But generalizations are unsafe here as always. History is not necessarily too relevant for us. The specific issues of the day; such as Hoover's deepening depression or Cleveland's fights with the western silver Senators and eastern tariff advocates, were undoubtedly more determinative than any technique", however highly developed.

(The experiences of past Presidents in specific situations are cited in the following discussion.)

II. Premises and assumptions about the Presidency and the Congress

"The President is expected by the nation to be the leader of his party as well as the chief executive officer of the Government and the country will take no excuses from him. He


must play the part and play it successfully or lose the country's confidence. He must be Prime Minister, as much concerned with the guidance of legislation as with just and orderly execution of law; and he is the spokesman of the nation in everything, even the most momentous and most delicate dealings of the Government in foreign affairs."

Woodrow Wilson

Before discussing the kinds of mechanism suggested to bring about “cooperation", and the dangers inherent in their use, it is useful to restate the premises upon which American constitutional government is based. It is equally desirable to make assumptions on how the new Congress will act add why.

There are three independent branches of the Government, the checks and balances setup by the Constitution do exist, and the President of the United States does have specific functions to perform such as the directive to him by the Constitution to execute the laws of the nation. They are restated here because much of the discussion about "cooperation" blithely ignores the historical necessity of these axioms; and also because the borderlines between the branches of Government tend to blur in times of flux. This is true at the beginning of an administration when a new President, with his own party in control of both Houses, so governs that his actions often give rise to the traditional charges of executive domination of the Congress. It is equally true when an administration in office for many years eventually loses control of the Legislative Branch and the predilection for "congressional government" comes to the fore. Historically, this pendulum has always swung and these periods of transition have been noteworthy for the bitterness they engendered. But the fact remains that the independence of the three branches continues as the political constant and the inevitable adjustment can always be counted on to be in favor of that independence.

1. The President. Examination as to the nature of presidential functioning as it has evolved over the years, particularly since the Civil War, is profitable. The President of the United States is the leader of all the people and the sole spokesman for all of the people. He is also the leader of his party -- a fact almost as important because of our two-party system, even though the two roles are often contradictory. He must perform the function of prime minister as well as the head of state and, on important issues, that of foreign minister as well. Because of these many portfolios he is exposed to a multiplicity of issues which too often reach him in the form of piecemeal presentation, and on which,


if he is wise, he will not dare commit himself until adequate study has been made of them for him and until public opinion has been so developed that he is fairly sure his people will follow him.

For presidential leadership, if it means anything, means no more than how to lead the people only as fast as they will follow. The history of every administration shows that in the final analysis a President has but one weapon -- public opinion. He may be adept, as was Franklin Roosevelt, in accurately measuring that public opinion, and in creating and manipulating it. Or he may be as inept as Hoover, who never did grasp this principle that no President can force his will upon the nation either by a executive action or legislative recommendation until informed public opinion is ready to break him.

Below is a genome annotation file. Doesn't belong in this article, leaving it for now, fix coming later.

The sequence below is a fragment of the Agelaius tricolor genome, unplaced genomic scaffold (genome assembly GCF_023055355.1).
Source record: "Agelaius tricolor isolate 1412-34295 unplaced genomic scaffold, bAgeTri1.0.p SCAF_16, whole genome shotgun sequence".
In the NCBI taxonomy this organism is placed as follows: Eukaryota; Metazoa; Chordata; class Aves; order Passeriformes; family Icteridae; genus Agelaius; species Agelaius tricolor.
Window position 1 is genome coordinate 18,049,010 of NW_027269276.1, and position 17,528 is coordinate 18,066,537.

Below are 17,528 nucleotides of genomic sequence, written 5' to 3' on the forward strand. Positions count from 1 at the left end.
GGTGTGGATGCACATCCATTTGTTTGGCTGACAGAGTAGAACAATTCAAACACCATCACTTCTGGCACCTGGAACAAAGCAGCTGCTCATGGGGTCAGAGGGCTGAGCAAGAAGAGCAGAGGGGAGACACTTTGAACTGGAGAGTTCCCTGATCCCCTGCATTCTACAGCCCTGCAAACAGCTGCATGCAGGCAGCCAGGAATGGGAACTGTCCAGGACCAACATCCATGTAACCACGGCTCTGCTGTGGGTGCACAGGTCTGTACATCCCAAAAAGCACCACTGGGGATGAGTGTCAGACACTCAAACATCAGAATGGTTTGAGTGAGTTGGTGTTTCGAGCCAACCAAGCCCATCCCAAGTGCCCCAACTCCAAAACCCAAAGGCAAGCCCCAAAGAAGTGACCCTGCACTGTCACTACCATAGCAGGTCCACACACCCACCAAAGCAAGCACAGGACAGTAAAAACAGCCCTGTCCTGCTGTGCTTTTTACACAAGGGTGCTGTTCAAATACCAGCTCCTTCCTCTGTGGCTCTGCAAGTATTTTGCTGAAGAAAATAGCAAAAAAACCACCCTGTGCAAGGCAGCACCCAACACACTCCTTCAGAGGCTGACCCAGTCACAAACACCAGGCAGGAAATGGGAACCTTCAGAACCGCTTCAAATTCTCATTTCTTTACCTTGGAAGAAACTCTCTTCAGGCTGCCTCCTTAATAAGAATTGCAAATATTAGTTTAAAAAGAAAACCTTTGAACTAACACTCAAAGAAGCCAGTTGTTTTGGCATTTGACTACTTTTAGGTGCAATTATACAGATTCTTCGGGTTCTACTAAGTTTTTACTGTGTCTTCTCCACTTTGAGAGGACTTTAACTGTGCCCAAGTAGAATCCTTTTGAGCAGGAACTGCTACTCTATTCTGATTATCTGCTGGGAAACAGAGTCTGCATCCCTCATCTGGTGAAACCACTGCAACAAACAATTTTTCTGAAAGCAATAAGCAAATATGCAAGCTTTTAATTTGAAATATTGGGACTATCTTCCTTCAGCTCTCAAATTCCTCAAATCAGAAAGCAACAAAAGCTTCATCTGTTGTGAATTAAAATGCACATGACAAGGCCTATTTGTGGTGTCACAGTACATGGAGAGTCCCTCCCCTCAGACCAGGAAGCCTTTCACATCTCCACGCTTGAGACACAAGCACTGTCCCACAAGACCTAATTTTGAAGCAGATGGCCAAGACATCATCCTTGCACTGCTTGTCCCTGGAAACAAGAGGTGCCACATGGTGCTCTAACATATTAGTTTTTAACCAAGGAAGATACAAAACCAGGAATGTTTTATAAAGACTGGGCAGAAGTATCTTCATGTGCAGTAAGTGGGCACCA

Because he operates to control public opinion -- and also simply because he is the President, our symbol of the state -- there is a spotlight on his every action. This merciless glare while personally annoying is politically invaluable. His slightest comment on national matters affects and molds that opinion upon which he must rely if he is to function at all.

And because of this spotlight practically everything he says becomes a "matter of record". When he makes a statement he in effect makes a commitment. If he is not extremely careful he thus creates for himself a potential source of public embarrassment, if later events or a more careful study of the facts require him to reverse himself.

Insofar as it is pertinent to this study, the essential fact about presidential functioning is that its extremely public natures leaves no room whatever for the private give-and-take, the secrecy and anonymity of compromise, which is the essence of negotiation -- whether it be "bipartisan cooperation" or any other form of negotiation. The Presidency is rigid -- when its incumbent speaks the world soon knows exactly what he has said.

2. The Congress. When compared with these qualities of the Presidency, the Legislative branch is antithetical in almost every respect.

The function of the Congress is not to govern, to execute. Its major functions are few. It legislates, it appropriates, it investigates and it approves treaties. Under the Constitution it does nothing else of importance.

It is not even an entity. There is no such thing as "the Congress". There are only 531 Congressmen who form among themselves temporary and


shifting coalitions on specific issues. These groups function sectionally. FEPC allies the East and West against the South but labor reform allies the Middle West and South against the North and Far West, just as agriculture coalesces West and South against the East.

Also inherent in the nature of this Congressional functioning is the irresistible fact (when suggesting the substitution of bipartisan "cooperation" for constitutional government) that "you can't do business with Congress", or the Republican majority thereof. It has no parliamentary discipline. Senator Vandenberg, for instance, is recognized as the spokesman of his party on foreign affairs. He vigorously believes it most undesirable to investigate the American occupation of Germany. But he is unable, and admits it, to prevent Senator Brewster from investigating Germany whatever harm is done to foreign relations. In 1932 President Hoover and Speaker Garner publicly made several agreements on a legislative program for a desperate country and jointly announced this program from t